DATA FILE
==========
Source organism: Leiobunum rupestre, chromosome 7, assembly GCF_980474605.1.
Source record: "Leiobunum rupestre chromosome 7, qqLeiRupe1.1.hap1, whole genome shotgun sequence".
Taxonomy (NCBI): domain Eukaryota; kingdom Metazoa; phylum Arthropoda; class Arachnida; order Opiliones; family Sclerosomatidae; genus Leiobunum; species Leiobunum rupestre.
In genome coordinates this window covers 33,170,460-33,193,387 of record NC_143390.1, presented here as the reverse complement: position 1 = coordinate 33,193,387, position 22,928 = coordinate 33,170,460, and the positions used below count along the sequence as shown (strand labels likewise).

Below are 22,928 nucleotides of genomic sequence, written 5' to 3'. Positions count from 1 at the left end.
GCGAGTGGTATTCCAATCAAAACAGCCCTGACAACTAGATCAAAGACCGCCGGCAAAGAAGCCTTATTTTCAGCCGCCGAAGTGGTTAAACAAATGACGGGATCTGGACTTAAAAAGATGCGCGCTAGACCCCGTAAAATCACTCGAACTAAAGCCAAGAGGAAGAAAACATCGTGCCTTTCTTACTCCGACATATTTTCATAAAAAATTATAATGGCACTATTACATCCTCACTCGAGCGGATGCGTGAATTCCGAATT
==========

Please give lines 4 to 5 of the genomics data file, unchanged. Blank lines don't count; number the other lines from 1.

In genome coordinates this window covers 33,170,460-33,193,387 of record NC_143390.1, presented here as the reverse complement: position 1 = coordinate 33,193,387, position 22,928 = coordinate 33,170,460, and the positions used below count along the sequence as shown (strand labels likewise).

Below are 22,928 nucleotides of genomic sequence, written 5' to 3'. Positions count from 1 at the left end.